Cindy Sherman

29.03 – 04.08.2024
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Cindy Sherman is considered to be one of the most important American artists of her generation. Her ground-breaking photographs have interrogated themes around representation and identity in contemporary media for over four decades.


In this new body of work, the artist collages parts of her own face to construct the identities of various characters, using digital manipulation to accent the layered aspects and plasticity of the self. Sherman has removed any scenic backdrops or mise-en-scène–the focus of this series is the face. She combines a digital collaging technique using black and white and color photographs with other traditional modes of transformation, such as make-up, wigs and costumes, to create a series of unsettling characters who laugh, twist, squint and grimace in front of the camera. To create the fractured characters, Sherman has photographed isolated parts of her body–her eyes, nose, lips, skin, hair, ears–which she cuts, pastes and stretches onto a foundational image, ultimately constructing, deconstructing and then reconstructing a new face.

The exhibition is accompanied by a catalogue by Hauser & Wirth Publishers.

Creative process

In the double role of both photographer and model, Sherman upends the usual dynamic between artist and subject. Here, the sitter does not technically exist–all portraits are comprised of composites of the artist’s face–however, they still read as classical portraiture and, despite the layers, the image still gives a true impression of a ‘sitter’. Tightly cropped, with frames full of hair, stretched-out faces or swathes of material, Sherman’s construction of her characters disrupts the voyeur-gaze and subject-object binaries that are often associated with traditional portraiture. In works such as Untitled #661 (2023), subtle changes, such as the positioning of a towel, the copy and pasting of an eyebrow from one image to another, or the elongation of a facial feature, alter the entire demeanor and representation of the imagined ‘sitter.’

This type of warping of the face is akin to the use of prosthetics that Sherman began using in the mid-1980s in series such as History Portraits (1988) or Masks from the 1990s, exploring the more grotesque or abject aspects of humanity. Like her use of costumes, wigs and makeup, the application of prosthetics would often be left exposed, breaking, rather than upholding, any sense of illusion. Similarly, the use of digital manipulation in her new series exaggerates the tensions between identity and artifice.

This is heightened in works such as Untitled #631 (2010/2023) where Sherman combines both black and white and colored fragments, highlighting the presence of the artist’s hand and disrupting any perception of reality, while also harking back to the hand-colored and hand-cut works that she made in the 1970s. By employing this layering technique, Sherman creates a site of multiplicity, exploring the notion that identity is a complex, and often constructed, human characteristic that is impossible to capture in a singular picture.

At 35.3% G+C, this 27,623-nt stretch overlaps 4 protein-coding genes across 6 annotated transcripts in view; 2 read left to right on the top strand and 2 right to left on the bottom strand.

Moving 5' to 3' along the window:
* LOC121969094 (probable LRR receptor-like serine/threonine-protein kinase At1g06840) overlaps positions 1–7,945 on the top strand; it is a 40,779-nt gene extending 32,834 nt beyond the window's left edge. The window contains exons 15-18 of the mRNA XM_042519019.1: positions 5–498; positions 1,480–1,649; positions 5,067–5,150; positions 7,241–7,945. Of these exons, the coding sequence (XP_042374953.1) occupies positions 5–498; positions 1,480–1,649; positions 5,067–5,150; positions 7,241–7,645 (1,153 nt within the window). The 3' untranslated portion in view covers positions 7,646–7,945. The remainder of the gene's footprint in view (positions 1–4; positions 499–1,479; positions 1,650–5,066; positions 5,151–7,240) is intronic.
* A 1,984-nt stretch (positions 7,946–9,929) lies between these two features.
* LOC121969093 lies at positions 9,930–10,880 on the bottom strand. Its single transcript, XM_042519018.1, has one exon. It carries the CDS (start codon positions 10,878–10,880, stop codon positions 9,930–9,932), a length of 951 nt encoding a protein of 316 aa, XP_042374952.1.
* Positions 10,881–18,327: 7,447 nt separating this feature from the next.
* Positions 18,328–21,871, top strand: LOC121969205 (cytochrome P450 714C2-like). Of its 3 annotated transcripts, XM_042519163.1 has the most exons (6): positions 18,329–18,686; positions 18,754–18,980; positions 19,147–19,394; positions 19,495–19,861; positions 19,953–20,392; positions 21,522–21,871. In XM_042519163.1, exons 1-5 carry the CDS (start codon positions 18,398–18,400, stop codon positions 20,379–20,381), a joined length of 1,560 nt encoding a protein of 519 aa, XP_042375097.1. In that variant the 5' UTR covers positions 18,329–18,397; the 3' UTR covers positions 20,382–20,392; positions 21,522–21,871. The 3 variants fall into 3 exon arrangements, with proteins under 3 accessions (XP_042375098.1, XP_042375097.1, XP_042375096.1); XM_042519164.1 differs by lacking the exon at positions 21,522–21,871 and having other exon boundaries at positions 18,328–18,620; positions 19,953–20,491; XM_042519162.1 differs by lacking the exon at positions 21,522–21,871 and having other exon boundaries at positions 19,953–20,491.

Cindy Sherman

Born in 1954, Cindy Sherman lives and works in New York. Coming to prominence in the late 1970s with the Pictures Generation group, Sherman first turned her attention to photography at Buffalo State College in the early 1970s. In 1977, shortly after moving to New York City, she began her critically acclaimed series of Untitled Film Stills. Sherman continued to channel and reconstruct familiar personas known to the collective psyche, often in unsettling ways, and by the mid to late 1980s, the artist’s visual language began to explore the more grotesque aspects of humanity through the lens of horror and the abject, as seen in works such as Fairy Tales (1985) and Disasters (1986-89). These highly visceral images saw the artist introduce visible prostheses and mannequins into her work, which would later be used in series such as Sex Pictures (1992) to add to the layers of artifice in her constructed female identities. Like Sherman’s use of costumes, wigs and makeup, their application would often be left exposed. Her renowned History Portraits, begun in 1988, used these theatrical effects to break, rather than uphold, any sense of illusion.

Since the early 2000s, Sherman has used digital technology to further manipulate her cast of characters in her work. This is evident in her Clown series (2003), Society Portraits (2008) and her Flappers series (2016). In 2017, Sherman began using Instagram to upload portraits that utilize several face-altering apps, morphing the artist into a plethora of protagonists in kaleidoscopic settings. Disorientating and uncanny, the posts highlight the dissociative nature of Instagram from reality.

Sherman’s work has been recognized by numerous grants and awards, including a MacArthur Fellowship, Guggenheim Memorial Fellowship and the Hasselblad Award. It has also been the subject of several major retrospectives, including at the Museum of Contemporary Art, Los Angeles in 1998, the Museum of Modern Art, New York in 2012, and the National Portrait Gallery, London, in 2019.



Exhibition with the support of